Just be glad you're not on my speed dial.
One of the biggest running themes of widowhood is "the big picture." We're scared of it. No, wait. We were scared of it before our spouses died - what happens if one of us loses a job or we can't pay a bill or our car breaks down? - but in the wake of widowhood...the big picture is nothing short of terrifying.
I've always been a big picture person because I'm a control freak and a planner. You'd think that the death of my husband would have cured me of that (obviously not something I had on my calendar) but it hasn't. I think it did for a short while when I went through my "I can be as self-destructive as I want to because life is short and I could go tomorrow so why not live it up" phase. But that didn't last long and pretty soon I was back to my old ways.
I think that sometimes I get "big picture" confused with goals. Goals are good. Goals are what keep us moving through our day and growing as human beings. But I think focusing on the big picture is bad.
Scary and bad.
The big picture is either one of two things for me: It's either so overwhelming I can't even wrap my head around it (what if we get Ebola? What if the economy crashes? What if, what if, what if?) or it looks bright and sunny and how in the world can I achieve all that I need to in order to make that happen?
As my therapist says...I operate in absolutes (either all good or all bad). I'm working on that.
You see, I've gotten myself into a little bit of a pickle with this whole big picture thing because I really envisioned that my life would be different by now. I thought I would be well past every ounce of grief I would have and settled where I wanted to be in my life, both personally and professionally.
In other words...I thought I would be happy.
And I am. Sometimes. But sometimes I'm not. Because the problem with this fairytale way of thinking is that it's not permanent. Happiness is not a constant for anyone. Unfortunately, even if you have all of your shit together, your car can still break down, you can still catch the flu, and there is always a never-ending list of things that need to be fixed around your house.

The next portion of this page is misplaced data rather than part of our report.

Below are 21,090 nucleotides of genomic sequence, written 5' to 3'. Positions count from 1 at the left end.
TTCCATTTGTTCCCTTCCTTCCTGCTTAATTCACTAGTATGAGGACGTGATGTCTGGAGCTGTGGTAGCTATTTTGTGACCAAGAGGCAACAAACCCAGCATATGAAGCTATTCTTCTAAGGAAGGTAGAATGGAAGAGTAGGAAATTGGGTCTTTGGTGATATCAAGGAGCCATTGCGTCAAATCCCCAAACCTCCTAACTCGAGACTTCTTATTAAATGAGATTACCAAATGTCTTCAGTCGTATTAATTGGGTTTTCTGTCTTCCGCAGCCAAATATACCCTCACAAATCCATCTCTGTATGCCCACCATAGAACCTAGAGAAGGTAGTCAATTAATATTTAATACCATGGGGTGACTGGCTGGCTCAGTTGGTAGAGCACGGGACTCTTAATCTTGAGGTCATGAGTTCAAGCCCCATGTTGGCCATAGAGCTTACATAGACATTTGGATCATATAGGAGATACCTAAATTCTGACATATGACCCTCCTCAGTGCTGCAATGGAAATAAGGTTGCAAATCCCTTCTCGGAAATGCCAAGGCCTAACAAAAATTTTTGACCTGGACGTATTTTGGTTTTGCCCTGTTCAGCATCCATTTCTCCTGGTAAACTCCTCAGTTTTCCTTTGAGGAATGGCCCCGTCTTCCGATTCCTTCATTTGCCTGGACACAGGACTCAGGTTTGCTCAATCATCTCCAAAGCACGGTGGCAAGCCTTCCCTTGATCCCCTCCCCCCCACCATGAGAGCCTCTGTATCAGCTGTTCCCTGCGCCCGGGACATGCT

Even lottery winners sometimes have issues with their plumbing.
Happiness is fleeting. For everyone. It comes and goes and as much as we try to chase it, it's usually the things that we didn't even count on when we think about the big picture that make us happy.
I don't know about anyone else, but my big picture usually includes all of the things I need to do to get where I think I want to be. But that's just not realistic because every day brings so much change, it's impossible to completely stick to that step by step process. It can be good and bad things, but not knowing what's ahead makes it impossible to completely take control of the overall scope of our lives.
In other words...the big picture, whether it's awesome or scary, is really a load of crap.
The other day, I was writing a scene for a novel I'm working on and I was in that mode that I love, when I'm so completely into the story it's like I'm reading it instead of writing it. And even though I had outlined the general story (something I almost never do), something happened to a character that completely shocked me.
And I was the one who was writing it.
What happened changed so many things going forward - how this woman operated, how others reacted to her, and how I related to her even though she's a fictional character. One incident that wasn't even on my radar completely changed the story I had planned.
Just as it would in real life.
This has completely altered the way I think about my life. In fact, I didn't even realize that I thought this way until these last few months when I've had to truly digest that life is so different from what I envisioned. Yes, I have moments of happiness, but I still have moments of sorrow. Yes, I've achieved a lot of the things I wanted to, but there will always be something else I want to experience. I've had to pause every once in a while and think, "Even if everything you wanted to happen had happened...what do you think your life would look like now?"
And then I have to stop myself from fantasizing about the "perfect life" that, even if everything had worked as planned, would really not be happening. I have to remind myself that even if everything had unfolded as I dreamed it would I would still need new tires on my car, I would still need to figure out how I was going to get all three kids to the dentist, and that there just isn't this perfect "happily ever after" for anyone - as much as we would all love that to happen. There isn't a magical moment when we feel like everything has been wrapped up in a perfect Disney ending.
It all ebbs and flows, evolves, changes constantly, and provides us with the ups and downs that everyone experiences.
That's the big picture.
I've been a widow for 1 year now. I've been trying to read all of your blogs going back to the beginning. Your stories have helped me so much. I try to read everthing I can get my hands on about being a widow. Your humor, coping skills, and positive thinking help me make it another day. Thank youReplyDelete